The 2012 report by the ASAP safety advisory panel to NASA, released in January 2013, presents findings on various important spaceflight safety topics, including the Commercial Crew Program and the Space Launch System (SLS). In addition to the full 2012 report, the revealing minutes of ASAP public meetings in 2012 and 2011, and the 2011 and 2010 ASAP reports, are also included in this flowing-text ebook format reproduction.
From Chairman Dyer's introduction letter:
In our report we highlight issues related to: a.) Commercial Crew Program (CCP), b.) Exploration Systems Development, c.) Funding Uncertainty, d.) International Space Station, e.) Technical Authority, and f.) Risk Management. Of these, the Funding Uncertainty and Commercial Crew Program are interrelated and of the most concern. For the last two years, the CCP appropriation has been approximately one half of the budget request. Informal communications with congressional staffs indicate this will probably be the case again in Fiscal Year (FY) 13.
In carrying out our responsibilities, the ASAP hears both sides of the story. The NASA program team highlights inability to execute the program of record and grapples with the necessity to modify acquisition strategy to adjust for the funding shortfalls. The Congress notes the lack of credible cost estimate, the absence of an integrated schedule, and "program instability." In the Panel's opinion, a consensus between the Congress and NASA will be required to resolve this conundrum.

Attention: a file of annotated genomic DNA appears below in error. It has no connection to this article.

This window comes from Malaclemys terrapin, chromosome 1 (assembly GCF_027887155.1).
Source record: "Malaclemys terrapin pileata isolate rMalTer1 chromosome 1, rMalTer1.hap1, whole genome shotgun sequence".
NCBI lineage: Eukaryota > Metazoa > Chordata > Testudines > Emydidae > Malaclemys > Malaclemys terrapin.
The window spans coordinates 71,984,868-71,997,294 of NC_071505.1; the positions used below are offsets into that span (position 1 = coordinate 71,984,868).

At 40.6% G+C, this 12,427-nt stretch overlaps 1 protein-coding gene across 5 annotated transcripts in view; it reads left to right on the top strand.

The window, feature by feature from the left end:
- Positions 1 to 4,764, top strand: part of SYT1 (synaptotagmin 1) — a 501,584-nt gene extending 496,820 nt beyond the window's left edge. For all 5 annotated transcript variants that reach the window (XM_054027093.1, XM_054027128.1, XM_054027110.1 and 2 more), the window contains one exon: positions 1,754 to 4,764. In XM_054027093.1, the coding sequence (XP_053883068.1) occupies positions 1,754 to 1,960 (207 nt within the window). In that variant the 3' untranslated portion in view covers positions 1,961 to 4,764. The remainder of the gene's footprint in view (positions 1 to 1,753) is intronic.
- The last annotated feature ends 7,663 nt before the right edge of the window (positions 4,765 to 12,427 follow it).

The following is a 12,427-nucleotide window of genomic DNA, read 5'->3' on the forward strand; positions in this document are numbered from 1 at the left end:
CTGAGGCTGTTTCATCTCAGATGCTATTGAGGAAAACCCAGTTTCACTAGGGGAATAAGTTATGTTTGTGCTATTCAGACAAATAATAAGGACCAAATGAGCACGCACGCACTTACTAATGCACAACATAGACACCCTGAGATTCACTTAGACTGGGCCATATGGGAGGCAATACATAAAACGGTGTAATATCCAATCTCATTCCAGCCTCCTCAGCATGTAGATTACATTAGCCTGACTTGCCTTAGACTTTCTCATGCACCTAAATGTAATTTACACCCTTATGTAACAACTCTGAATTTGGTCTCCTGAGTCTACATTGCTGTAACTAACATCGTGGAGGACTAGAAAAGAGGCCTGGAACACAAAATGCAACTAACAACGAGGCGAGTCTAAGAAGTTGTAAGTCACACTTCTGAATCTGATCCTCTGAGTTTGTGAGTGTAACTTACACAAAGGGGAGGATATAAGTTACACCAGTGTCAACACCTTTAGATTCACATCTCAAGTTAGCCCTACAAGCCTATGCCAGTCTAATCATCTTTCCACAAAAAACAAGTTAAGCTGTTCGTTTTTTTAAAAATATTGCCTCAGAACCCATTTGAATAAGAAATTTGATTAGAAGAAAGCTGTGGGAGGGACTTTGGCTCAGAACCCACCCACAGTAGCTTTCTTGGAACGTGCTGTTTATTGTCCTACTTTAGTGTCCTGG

In FY13, we predict this planning-funding disconnect will again drive a change to acquisition strategy, schedule, and/or safety risk. The ASAP is concerned that some will champion an approach that is a current option contained in the Commercial Crew Integrated Capability (CCiCap) agreement. There is risk this optional, orbital flight-test demonstration with a non-NASA crew could yield two standards of safety—one reflecting NASA requirements, and one with a higher risk set of commercial requirements. It also raises questions of who acts as certification authority and what differentiates public from private accountability. Separating the level of safety demanded in the system from the unique and hard-earned knowledge that NASA possesses introduces new risks and unique challenges to the normal precepts of public safety and mission responsibility. We are concerned that NASA's CCiCap 2014 "Option" prematurely signals tacit acceptance of this commercial requirements approach absent serious consideration by all the stakeholders on whether this higher level of risk is in fact in concert with national objectives.